Carlos Briceño explores the power and peace of the present moment
Carlos Briceño is an American journalist from the Midwest.We welcome Carlos as the next writer in our #SundaySessions campaign. Carlos shares his personal “Reflections on faith and spirituality” exploring what this means to him as a Catholic, he finds comfort and support in his unwavering faith in God and the importance of living in the present moment.
His faith gives him the strength he needs to stay positive in light of one of the most difficult challenges that comes with life: the devastating diagnosis of rare disease. Carlos’s wife found out she was gene-positive for Huntington’s Disease (HD) at the age of 41, while his daughter found out she was gene-positive for HD when she was 22. Carlos has been writing about their experiences as a weekly columnist for BioNews (https://huntingtonsdiseasenews.com/category/a-family-tradition-a-column-by-carlos-briceno/) since 2019 and rediscovering his Catholic faith to help him see light in the darkest of times.
When I was a child, my family lived in a neighbourhood where a new home was being constructed several houses away from ours. For a boy, this meant a fabulous playground: concrete cinders; plenty of dust; mounds of dirt; and scraps of metal, buckets, nails and wood strewn all over the property. The imaginative possibilities of play and adventure there were endless. During one visit, I misjudged the distance between a giant pothole I leaped over and fell on my chest. I had heard of the term “having the wind knocked out of you,” but I had never experienced it.
The moment I landed, I experienced it. For what seemed like an eternity, I couldn’t breathe. I got scared.
I couldn’t breathe!
“I have been reliving that feeling – not being able to breathe – since my wife and daughter discovered, over the past two years, that they are both gene-positive for Huntington’s Disease, a rare illness that has been described as a combination of Alzheimer’s, Parkinson’s and ALS (or Lou Gehrig’s disease). “
When you love someone, like I love them, you don’t want anything terrible to happen to them. You don’t want them to suffer. Sadly, and tragically, they are going to. The disease attacks the nervous system and brain cells. It will cause them to lose control of their muscles. It will make them psychotic. Reality will become distorted. They will lose the ability to walk. They won’t be able to swallow food one day. They will become shadows of their former selves.
My heart and mind weep thinking about all this. This feeling of not being able to breathe – of course, I mean that figuratively – stems from my anxiety and sorrow of projecting about their futures.
How I have decided to cope is to lean on my faith. I am Catholic. I have never lost my faith, but I have been lazy and lukewarm in practicing it – until their diagnoses.
What I have learned in my faith journey is that God exists. He loves us. He allows suffering because suffering is an opportunity for others to accompany the person suffering in deeply loving ways. It’s also an opportunity to learn what is important in life and what your blessings are.
I am a selfish creature. But, I am learning how to be unselfish in equipping myself to be the best caregiver I can be for them. To focus more on them rather than on me, me, me.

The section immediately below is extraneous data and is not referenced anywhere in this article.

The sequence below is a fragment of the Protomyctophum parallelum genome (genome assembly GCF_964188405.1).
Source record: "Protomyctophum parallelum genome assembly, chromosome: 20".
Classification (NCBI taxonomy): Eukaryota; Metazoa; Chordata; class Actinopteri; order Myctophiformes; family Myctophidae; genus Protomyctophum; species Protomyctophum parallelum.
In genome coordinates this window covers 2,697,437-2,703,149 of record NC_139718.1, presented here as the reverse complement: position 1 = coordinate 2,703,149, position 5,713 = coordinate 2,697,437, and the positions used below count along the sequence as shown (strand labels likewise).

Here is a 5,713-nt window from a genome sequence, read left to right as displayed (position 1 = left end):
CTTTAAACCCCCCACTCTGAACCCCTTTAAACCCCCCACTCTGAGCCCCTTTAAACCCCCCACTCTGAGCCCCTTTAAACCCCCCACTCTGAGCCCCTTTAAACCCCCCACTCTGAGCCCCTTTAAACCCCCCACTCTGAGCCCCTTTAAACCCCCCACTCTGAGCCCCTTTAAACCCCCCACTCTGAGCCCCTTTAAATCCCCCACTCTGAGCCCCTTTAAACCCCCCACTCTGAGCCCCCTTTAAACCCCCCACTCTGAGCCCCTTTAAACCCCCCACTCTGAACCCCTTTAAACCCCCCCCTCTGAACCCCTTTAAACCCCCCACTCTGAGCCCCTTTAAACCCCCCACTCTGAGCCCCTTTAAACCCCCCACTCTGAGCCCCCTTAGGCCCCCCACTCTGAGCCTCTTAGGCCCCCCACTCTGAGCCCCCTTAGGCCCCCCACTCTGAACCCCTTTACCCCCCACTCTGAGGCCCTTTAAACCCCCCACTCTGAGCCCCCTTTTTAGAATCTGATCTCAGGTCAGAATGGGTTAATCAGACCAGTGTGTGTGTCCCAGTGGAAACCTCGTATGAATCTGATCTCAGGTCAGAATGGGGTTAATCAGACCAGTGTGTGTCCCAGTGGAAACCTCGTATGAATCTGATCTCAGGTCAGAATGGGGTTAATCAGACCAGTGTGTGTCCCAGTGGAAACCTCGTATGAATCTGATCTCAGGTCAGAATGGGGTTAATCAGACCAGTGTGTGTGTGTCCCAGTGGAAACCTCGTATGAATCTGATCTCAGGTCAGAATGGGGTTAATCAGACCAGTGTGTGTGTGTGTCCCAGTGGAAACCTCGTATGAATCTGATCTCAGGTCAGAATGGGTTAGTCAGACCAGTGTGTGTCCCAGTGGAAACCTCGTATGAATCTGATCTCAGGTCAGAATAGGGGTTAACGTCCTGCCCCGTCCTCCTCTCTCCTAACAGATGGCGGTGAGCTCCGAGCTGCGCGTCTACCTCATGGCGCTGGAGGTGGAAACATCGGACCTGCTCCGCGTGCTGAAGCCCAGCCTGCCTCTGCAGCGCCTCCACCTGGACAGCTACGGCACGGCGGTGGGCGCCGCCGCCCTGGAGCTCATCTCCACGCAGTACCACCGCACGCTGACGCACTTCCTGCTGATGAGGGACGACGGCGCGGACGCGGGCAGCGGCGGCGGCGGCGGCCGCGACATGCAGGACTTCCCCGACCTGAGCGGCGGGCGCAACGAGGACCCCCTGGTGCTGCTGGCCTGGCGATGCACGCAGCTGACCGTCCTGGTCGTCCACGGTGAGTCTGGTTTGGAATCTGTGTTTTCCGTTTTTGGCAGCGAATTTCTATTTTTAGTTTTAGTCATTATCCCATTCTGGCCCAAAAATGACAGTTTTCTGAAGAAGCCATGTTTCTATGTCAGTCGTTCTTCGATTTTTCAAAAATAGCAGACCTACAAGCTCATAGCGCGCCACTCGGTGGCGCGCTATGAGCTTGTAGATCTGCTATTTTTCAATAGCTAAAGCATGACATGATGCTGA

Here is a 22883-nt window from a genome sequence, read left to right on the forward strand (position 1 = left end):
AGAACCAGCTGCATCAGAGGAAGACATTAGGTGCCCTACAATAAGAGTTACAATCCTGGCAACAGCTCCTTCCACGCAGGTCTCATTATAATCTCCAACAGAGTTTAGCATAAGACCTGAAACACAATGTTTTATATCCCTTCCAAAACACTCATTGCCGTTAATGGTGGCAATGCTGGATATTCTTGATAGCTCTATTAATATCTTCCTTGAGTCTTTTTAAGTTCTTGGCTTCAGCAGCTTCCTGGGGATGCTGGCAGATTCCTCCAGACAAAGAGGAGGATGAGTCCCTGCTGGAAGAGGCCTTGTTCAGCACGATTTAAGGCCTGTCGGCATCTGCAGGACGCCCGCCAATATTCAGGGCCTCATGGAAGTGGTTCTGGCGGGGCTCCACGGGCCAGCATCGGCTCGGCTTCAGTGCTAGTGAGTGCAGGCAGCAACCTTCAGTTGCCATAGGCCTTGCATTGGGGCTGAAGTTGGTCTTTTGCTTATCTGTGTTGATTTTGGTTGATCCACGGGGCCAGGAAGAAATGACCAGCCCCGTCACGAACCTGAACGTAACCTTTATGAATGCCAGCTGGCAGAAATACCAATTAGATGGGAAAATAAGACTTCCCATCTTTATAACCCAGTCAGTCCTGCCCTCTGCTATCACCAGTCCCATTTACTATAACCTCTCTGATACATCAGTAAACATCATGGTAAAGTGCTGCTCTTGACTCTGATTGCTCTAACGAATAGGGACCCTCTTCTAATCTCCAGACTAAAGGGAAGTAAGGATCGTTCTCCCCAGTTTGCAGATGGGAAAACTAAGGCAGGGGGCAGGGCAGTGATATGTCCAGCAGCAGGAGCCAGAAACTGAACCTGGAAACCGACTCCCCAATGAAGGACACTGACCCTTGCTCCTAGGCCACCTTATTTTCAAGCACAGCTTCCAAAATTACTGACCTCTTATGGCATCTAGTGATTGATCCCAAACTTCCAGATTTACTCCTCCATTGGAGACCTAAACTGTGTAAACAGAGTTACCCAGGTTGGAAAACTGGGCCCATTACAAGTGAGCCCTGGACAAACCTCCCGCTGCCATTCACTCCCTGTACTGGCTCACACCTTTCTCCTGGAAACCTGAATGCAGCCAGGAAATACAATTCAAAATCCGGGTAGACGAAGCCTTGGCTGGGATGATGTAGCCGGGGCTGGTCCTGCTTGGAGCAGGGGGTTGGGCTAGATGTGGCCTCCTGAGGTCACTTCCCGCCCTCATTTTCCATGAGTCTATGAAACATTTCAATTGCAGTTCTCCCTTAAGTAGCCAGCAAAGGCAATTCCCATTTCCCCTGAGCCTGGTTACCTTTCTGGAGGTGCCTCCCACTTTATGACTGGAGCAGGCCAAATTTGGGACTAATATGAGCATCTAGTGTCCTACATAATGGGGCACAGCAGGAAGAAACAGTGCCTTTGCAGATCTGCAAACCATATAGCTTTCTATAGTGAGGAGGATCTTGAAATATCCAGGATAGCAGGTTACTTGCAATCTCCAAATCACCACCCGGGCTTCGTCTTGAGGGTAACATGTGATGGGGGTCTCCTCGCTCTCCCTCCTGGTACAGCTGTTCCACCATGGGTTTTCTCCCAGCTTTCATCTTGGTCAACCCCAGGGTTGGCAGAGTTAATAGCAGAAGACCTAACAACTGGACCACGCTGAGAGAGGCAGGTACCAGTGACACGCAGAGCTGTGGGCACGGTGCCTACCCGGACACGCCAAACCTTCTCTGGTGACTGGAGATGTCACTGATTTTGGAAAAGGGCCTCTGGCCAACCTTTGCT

In the process, I have been learning how to surrender myself more to an expert in unselfishness and suffering: the Son of God, Jesus. I often pray to Him, saying, “Please help me, Lord. I am scared. Teach me to love better.”
In building a relationship with Him and in letting go of what I feel I need – and allowing His will to be done – I have felt an overflowing of supernatural graces in my life. His mercy and love have poured into my soul. I feel beloved.
As I result, I feel peace and less anxiety. I feel joy. I feel energy. I love more. All those graces help my well-being, leading me to become more mindful, which is a way of understanding how God’s graces are working by becoming aware of the blessings in each moment. As a result, I have also grown in gratitude.
Others have noticed the link between religion, spiritually and well-being. There have been studies that show that having faith is good for your health.
In learning how to be mindful of seeking the Divine, I came across the writings of a French Jesuit priest, Father Jean-Pierre de Caussade. He wrote about what is called the Sacrament of the Present Moment in his 18th-century book, Abandonment to Divine Providence.
To those reading this who are part of the rare disease community and are suffering or despairing, and to their caregivers who are anxious or worried, I share with you the following words by Father de Caussade from his book, as a way to inspire you to gain strength and comfort in your faith and spiritual practices and to seek God’s will in the Present Moment, not worrying about the future, but staying focused on the blessings contained in each second of the day:
The present moment is always full of infinite treasure. It contains far more than you can possibly grasp. Faith is the measure of its riches: what you find in the Present Moment is according to the measure of your faith. Love also is the measure: the more the heart loves, the more it rejoices in what God provides. The will of God presents itself at each moment like an immense ocean that the desire of your heart cannot empty; yet, you will drink from that ocean according to your faith and love. Father Jean-Pierre de Caussade